Earlier this year I was lucky enough to be selected to attend the 12th ERASMUS+ Staff Training Week at the University of Malaga (UMA). The event had delegates from 32 countries and 42 universities, and I was one of three people attending from the UK. Our first day began at the university’s Recorate's Building based in the city’s beautiful Old Town. It was great to see the diverse range of attendees including staff from International Offices, Lecturers, HR, Admin teams, Communications and Deans.
The rest of the week’s events took place on their main Teatinos campus. We were very fortunate that a new subway station had just open at the campus a few weeks previously so made the journey a simple 15 minutes from the city instead of two buses and a 45 minute trip that students and staff previously had to do. Our week involved presentations from various departments at the university. Throughout the week we also had a chance to see their beautiful botanic gardens, 1.6 hectares of garden in the middle of campus, visit their sports facilities and library.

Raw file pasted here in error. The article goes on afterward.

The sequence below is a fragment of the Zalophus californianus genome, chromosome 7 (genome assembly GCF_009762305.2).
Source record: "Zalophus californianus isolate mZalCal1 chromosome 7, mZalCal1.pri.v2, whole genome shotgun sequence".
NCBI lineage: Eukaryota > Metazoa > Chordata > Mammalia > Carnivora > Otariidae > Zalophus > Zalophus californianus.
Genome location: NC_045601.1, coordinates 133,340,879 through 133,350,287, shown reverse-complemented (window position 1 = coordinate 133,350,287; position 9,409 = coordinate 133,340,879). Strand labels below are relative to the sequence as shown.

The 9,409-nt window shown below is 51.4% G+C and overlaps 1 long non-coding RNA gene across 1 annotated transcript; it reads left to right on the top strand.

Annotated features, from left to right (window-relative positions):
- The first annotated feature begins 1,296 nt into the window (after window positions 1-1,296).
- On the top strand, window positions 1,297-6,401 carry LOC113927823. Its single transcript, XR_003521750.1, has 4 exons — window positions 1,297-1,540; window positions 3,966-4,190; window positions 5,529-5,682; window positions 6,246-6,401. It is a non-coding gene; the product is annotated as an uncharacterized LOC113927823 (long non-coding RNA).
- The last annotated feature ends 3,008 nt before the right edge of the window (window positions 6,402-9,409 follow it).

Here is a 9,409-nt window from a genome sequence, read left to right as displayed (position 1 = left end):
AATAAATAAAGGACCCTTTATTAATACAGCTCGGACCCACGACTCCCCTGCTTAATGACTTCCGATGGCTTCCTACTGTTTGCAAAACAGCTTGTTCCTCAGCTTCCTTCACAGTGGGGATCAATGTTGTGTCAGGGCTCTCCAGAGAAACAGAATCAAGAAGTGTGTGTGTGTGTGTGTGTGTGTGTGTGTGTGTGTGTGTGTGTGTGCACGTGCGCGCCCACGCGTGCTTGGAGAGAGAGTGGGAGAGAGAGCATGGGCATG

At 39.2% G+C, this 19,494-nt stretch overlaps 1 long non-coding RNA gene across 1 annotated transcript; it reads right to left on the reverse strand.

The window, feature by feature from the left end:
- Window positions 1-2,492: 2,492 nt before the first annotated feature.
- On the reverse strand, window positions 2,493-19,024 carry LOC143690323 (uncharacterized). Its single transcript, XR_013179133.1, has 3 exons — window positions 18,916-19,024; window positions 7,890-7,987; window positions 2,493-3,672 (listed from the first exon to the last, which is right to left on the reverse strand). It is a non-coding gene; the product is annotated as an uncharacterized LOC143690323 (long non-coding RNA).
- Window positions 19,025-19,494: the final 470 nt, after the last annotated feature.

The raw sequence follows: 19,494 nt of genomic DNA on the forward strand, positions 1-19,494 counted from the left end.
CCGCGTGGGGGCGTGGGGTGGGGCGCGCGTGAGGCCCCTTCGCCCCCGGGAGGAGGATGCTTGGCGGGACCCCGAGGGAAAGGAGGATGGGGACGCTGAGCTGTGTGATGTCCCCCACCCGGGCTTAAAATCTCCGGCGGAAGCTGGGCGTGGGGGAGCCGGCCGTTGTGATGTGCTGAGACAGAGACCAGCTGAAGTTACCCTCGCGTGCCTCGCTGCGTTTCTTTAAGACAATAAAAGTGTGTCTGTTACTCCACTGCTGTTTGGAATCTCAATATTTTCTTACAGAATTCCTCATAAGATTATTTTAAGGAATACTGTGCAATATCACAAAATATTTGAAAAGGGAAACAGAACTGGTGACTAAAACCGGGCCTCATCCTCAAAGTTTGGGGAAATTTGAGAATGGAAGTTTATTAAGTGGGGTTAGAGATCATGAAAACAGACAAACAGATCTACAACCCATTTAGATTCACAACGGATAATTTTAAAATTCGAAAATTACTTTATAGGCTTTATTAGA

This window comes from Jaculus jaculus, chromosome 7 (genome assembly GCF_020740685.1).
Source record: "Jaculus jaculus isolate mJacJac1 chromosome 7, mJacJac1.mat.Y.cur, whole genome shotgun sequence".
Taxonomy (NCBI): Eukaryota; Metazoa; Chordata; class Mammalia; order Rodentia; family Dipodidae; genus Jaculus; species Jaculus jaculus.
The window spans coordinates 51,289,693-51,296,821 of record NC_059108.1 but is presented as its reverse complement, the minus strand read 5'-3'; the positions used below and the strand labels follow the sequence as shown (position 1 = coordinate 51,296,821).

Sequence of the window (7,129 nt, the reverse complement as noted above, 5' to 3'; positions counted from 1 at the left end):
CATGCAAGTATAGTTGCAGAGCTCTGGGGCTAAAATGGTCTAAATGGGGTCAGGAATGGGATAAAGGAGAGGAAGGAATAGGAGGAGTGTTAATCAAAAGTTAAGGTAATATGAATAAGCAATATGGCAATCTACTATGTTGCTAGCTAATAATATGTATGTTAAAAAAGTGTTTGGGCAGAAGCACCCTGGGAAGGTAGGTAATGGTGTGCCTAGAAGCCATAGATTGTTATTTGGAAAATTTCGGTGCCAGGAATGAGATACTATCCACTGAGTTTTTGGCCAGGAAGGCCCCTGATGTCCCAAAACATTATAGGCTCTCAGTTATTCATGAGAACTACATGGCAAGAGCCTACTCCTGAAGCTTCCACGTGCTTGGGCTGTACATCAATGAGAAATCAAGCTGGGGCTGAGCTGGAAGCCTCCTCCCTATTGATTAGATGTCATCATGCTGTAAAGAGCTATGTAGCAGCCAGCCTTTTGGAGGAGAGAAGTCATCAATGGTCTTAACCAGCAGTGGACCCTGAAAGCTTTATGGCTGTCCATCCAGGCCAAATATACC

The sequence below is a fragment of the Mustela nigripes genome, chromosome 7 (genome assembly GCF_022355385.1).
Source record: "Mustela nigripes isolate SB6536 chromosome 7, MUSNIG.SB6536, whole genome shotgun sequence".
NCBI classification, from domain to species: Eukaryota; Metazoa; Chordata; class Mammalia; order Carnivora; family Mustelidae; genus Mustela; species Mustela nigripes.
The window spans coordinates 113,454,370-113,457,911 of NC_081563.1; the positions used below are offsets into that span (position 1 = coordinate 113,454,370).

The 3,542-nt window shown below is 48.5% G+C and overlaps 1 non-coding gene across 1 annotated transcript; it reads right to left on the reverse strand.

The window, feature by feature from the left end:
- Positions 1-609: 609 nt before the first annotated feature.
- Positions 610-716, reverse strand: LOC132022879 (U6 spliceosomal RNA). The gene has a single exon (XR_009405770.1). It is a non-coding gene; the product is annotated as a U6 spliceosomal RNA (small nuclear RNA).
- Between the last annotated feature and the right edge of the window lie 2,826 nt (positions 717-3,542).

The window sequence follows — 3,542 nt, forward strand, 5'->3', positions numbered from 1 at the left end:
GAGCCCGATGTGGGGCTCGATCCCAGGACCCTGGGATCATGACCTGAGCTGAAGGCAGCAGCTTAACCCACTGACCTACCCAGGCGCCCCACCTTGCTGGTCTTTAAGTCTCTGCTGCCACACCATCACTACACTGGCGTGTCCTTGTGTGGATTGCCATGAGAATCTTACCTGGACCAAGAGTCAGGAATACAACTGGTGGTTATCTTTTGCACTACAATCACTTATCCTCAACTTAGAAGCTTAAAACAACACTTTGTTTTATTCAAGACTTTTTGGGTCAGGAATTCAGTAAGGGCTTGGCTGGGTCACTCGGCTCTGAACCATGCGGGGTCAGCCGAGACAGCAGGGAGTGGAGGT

The week was kindly hosted by the UMA International Hub at the university. The hub had a variety of language students on placement who loved chatting to everyone and learning about our different cultures. A daily highlight was UMA asked delegates to bring food from their home countries to share during our coffee breaks. This was a brilliant way to meet more of the delegates and learn about their home countries. I, along with a delegate from the University of Glasgow, shared a good selection of Scottish snacks with shortbread, Tunnocks Teacakes and wafer biscuits on offer.
In addition to many presentations and tours, we were fortunate to also have a chance to enjoy some cultural activities. These included a walking tour of the Old Town, a trip to the Museo Picasso Málaga, a paella cooking lesson and flamenco workshop. It became evident I will not be having a career change to a flamenco dancer anytime soon but loved how they gave us a chance to immerse ourselves in the Spanish culture.
I felt like I got a great taster of life at the University of Malaga, commuting to work in the sunshine was an added bonus. As part of their sustainability policy they do not put on air conditioning in university buildings until 11am so the morning sessions could get quite warm.
Overall the week was fantastic, I feel very fortunate to have been chosen out of over 700 applications they received. It was a fantastic experience for me to see how they organise international events, the processes that they use as well as meeting new contacts from all over the world. Sadly, this was the final year to receive Erasmus funding for UK universities, but I urge others to try and attend exchange programmes or conferences like this where possible.